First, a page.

September 01, 1805
Joseph Whitehouse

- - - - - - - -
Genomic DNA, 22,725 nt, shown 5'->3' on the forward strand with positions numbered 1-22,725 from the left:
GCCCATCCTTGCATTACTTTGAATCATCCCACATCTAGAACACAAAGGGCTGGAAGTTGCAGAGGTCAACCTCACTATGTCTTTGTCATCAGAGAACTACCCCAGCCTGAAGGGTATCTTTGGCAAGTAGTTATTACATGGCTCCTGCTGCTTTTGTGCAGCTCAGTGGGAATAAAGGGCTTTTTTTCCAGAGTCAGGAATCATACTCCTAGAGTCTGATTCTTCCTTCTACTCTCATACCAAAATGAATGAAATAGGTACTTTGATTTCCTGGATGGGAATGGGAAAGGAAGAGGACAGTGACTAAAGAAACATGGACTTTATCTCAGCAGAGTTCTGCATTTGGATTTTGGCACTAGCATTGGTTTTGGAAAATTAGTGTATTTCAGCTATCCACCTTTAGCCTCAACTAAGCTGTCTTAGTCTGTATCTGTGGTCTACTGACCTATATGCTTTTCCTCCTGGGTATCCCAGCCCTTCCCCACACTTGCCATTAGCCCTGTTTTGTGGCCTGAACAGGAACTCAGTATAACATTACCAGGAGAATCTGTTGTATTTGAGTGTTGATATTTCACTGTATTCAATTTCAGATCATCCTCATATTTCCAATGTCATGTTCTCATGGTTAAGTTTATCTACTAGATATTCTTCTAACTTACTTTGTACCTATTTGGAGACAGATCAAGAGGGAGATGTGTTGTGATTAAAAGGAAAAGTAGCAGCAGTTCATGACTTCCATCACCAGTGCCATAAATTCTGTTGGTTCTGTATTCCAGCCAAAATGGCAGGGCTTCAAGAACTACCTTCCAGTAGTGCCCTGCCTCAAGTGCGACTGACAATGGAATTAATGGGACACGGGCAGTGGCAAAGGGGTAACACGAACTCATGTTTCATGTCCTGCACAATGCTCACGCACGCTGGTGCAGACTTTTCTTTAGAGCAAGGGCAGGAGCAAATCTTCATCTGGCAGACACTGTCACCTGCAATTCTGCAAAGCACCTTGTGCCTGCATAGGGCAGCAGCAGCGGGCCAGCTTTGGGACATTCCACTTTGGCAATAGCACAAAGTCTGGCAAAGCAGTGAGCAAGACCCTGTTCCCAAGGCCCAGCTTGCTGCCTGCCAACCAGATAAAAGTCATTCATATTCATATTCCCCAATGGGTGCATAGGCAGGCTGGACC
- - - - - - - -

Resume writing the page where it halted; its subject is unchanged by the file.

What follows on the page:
a fine clear morning, we set out as usual & proceeded on over very high mountains, which were bad for our horses, to climb up & down them; We passed across several large Creeks, the water of which was very Cold, with considerable quantities of Pine & Cotton timber growing on each side of them, & plenty of sweet service berries which was very welcome to us at this time.--  In the afternoon, we assended a mountain nearly as steep as the roof of a house, and went down, into a Valley which had a large Creek running through it,--   and a fine plain a short distance from this Creek, We encamped after having come about 23 Miles this day.--   We stopped about 3 hours before night, on account of it raining, some of our party gigged several Salmon in the creek & three of our men also went down to the Creek in order to purchase some Salmon from a band of Indians, who stay as we were informed at the mouth of the Creek fishing--   They bought about 24 lbs. weight for some very trifling articles:   the hunters killed a Deer & wounded two bears this evening, but did not get them.--  The wild or choke Cherries were very plenty in this bottom, we gather'd some, which we boil'd & they eat very well--  There was number of Indian lodges of the Snake Indians lying along this Creek, & we had 2 of their Camping lodges to sleep in--  during this afternoon we had several small Showers of rain.--